eliza berkon is a journalist and musician based in washington d.c. 

14 Concerts You Don’t Want to Miss Around D.C. This Week


Singer-songwriter Heather Mae has built her relatively young career on songs intended to empower, whether singing (and blogging) about body acceptance, LGBTQ rights, or mental health. Catch her in performance with Sarah Clanton, and Katie Kuffel opening, at the Pie Shop. Show 7 p.m. $12. 21+, inaccessible venue.

Rootsy rocker Patrick Sweany sounds far older than his 40-some years on latest album Ancient Noise—or at least his music does. That's likely an intended side effect of recording at Memphis' Sam Phillips Recording studio, once run by the producer considered an architect of rock and roll. Hear him with Ryan Culwell at Hill Country Live. Show 8 p.m. $20. All ages, accessible venue.


Yes, Death Cab for Cutie released a new album earlier this year, but let's be honest; we're just as excited by the prospect of seeing their paleolithic hits performed live ("Soul Meets Body" or "You Are a Tourist" anyone?). Find out whether they pull out a few of these gems (or if unicorns suddenly fly overhead The Wharf, a Postal Service track) at The Anthem with Charly Bliss. Show 8 p.m. $55-$95. All ages, accessible venue.

No one else on earth (sorry, not sorry) performs a song quite like country-pop queen Wynonna. Her 2016 album returns to her roots, with songs that aren't much of a leap from those of her Judds days. See her perform with backing band The Big Noise at The Birchmere. Show 7:30 p.m. $55. All ages, accessible venue.


After her July show at Jiffy Lube Live was canceled, legendary artist Lauryn Hill will finally be hitting a D.C.-area stage on Thursday at The Theater at MGM National Harbor for her Miseducation of Lauryn Hill 20th anniversary tour. The LP, her sole studio album, brought the singer-songwriter five Grammys and remains a source for contemporary samples (which she may acknowledge in the show). Show 8 p.m. $54-$135+. All ages, accessible venue.

"I think I like him more than I like Trader Joe's" rap-sings New York artist Junglepussy (who says she's frequently at TJ's) on her 2018 album, JP3. See her with Odd Mojo at Songbyrd. Show 8 p.m. $20. All ages, inaccessible venue.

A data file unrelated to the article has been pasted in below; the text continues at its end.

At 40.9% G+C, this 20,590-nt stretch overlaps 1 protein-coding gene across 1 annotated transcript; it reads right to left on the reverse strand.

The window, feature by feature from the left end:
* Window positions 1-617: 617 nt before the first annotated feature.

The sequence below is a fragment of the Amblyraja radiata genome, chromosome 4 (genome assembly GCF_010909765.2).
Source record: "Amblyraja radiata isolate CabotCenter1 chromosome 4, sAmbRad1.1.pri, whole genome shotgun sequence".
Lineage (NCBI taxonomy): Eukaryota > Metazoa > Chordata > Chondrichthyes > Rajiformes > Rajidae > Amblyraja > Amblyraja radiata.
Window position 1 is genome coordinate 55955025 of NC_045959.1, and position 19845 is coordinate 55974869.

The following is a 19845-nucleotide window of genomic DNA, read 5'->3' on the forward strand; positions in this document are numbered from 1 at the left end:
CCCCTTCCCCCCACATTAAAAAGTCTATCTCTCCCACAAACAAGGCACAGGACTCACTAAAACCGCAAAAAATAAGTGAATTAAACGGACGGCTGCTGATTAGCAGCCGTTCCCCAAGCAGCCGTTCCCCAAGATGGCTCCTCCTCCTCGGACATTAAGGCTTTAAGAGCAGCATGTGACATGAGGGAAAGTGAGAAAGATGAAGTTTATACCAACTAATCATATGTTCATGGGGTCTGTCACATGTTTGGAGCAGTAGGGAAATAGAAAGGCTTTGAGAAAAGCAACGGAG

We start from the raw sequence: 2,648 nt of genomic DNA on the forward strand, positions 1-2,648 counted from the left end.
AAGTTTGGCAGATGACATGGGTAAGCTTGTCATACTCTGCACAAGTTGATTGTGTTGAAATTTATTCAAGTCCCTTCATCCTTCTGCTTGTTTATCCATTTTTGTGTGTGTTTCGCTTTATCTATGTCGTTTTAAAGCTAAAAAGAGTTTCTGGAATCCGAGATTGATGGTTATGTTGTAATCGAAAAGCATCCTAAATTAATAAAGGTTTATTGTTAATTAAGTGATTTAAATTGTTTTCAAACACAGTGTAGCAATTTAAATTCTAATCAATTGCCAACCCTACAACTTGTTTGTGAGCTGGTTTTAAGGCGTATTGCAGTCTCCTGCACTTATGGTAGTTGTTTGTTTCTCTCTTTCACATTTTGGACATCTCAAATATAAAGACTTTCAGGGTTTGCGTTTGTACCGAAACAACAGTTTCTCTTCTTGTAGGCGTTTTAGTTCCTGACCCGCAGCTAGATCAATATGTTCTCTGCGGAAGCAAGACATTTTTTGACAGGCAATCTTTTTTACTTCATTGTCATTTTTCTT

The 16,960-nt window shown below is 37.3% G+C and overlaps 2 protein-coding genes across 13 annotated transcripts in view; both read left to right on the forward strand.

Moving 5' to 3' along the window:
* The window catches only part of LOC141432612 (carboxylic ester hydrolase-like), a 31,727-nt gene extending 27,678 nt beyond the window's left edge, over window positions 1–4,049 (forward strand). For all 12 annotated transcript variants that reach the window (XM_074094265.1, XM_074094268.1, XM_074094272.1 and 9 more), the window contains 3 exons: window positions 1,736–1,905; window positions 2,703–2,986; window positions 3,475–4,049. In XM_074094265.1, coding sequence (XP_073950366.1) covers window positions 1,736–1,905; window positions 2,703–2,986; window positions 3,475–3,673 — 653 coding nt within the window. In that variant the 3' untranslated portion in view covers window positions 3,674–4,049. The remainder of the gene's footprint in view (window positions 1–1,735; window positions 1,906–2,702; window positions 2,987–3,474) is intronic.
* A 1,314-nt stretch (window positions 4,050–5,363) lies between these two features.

Kombilesa Mi, based in the Colombian town of San Basilio De Palenque, brings its blend of Colombian musical traditions with contemporary rap to the Kennedy Center Millennium Stage. Show 6 p.m. FREE. All ages, accessible venue.

Jazz star Dee Dee Bridgewater, a two-time Grammy winner, visits blues and soul hits, with a touch of gospel, on her 2017 album, Memphis ... Yes, I'm Ready. Bridgewater was born in the blues capital, and stopped by NPR (where she hosted a jazz show for nearly two dozen years) earlier this year to share a few cuts from the album. Catch her for night two of a four-night stint at Blues Alley. Shows 8 p.m./10 p.m. $65. All ages, inaccessible venue.


"You don't need to change / It's boring being the same." It's an excellent point, heard in "Flamingo" from UK trio Kero Kero Bonito, a sort of Cibo Matto-meets-Smoking Popes who churns out revelatory pop and punk with a good degree of playfulness. (P.S.—You too can play the panpipe/slide whistle-like solo from "Flamingo" after watching this video.) See them with Tanukichan at Milkboy ArtHouse. Show 8 p.m. $16-$18. All ages, accessible venue.

In "Boys Will Be Boys," Australian artist Stella Donnelly shares a narrative all-too-relevant these days: "My friend told me of a secret / Told me that she blames herself / You invaded her magnificence / Put your hand over her mouth." Donnelly told NPR last year that, "A song is just a song, but at the very least I hope it will open up difficult yet important conversations between family members, friends, government bodies, organizations and, most importantly, boys and men." See her at Songbyrd. Show 8 p.m. $12-$14. All ages, inaccessible venue.


Brooklyn-based foursome Big Thief (whose crystalline "Paul" is a must-hear) may be fairly new but has already impressed the critics with its particular brand of moody, indie folk-rock. See the band (whose lead singer, Adrianne Lenker, is out with a new solo album) with The Range of Light Wilderness and .michael. at the 9:30 Club. Doors 7 p.m. $20. All ages, accessible venue.

While her most recognizable song is undeniably pop, British singer Lily Allen capably moves from genre to genre on 2018 album No Shame. With shades of hip-hop and reggaeton, and a power ballad thrown in (which, really, every album should have), the LP reflects the talents of an artist who may still be searching for herself amidst years of trial and controversy. Catch her with S-X at The Fillmore. Show 8 p.m. $35-$67. All ages, accessible venue.

Grammy-nominated rapper Evidence, who cites fatherhood as a source of the personal growth witnessed on latest album Weather or Not, comes to Rock and Roll Hotel. Show 8 p.m. $20-$25. All ages, accessible venue.


Last year, rock trio The Life and Times released its self-titled album, featuring the lyrically simple but emotionally intense (enhanced by an apocalyptic music video) "Killing Queens." See them at DC9. Show 8 p.m. $12-$14. All ages, inaccessible venue.

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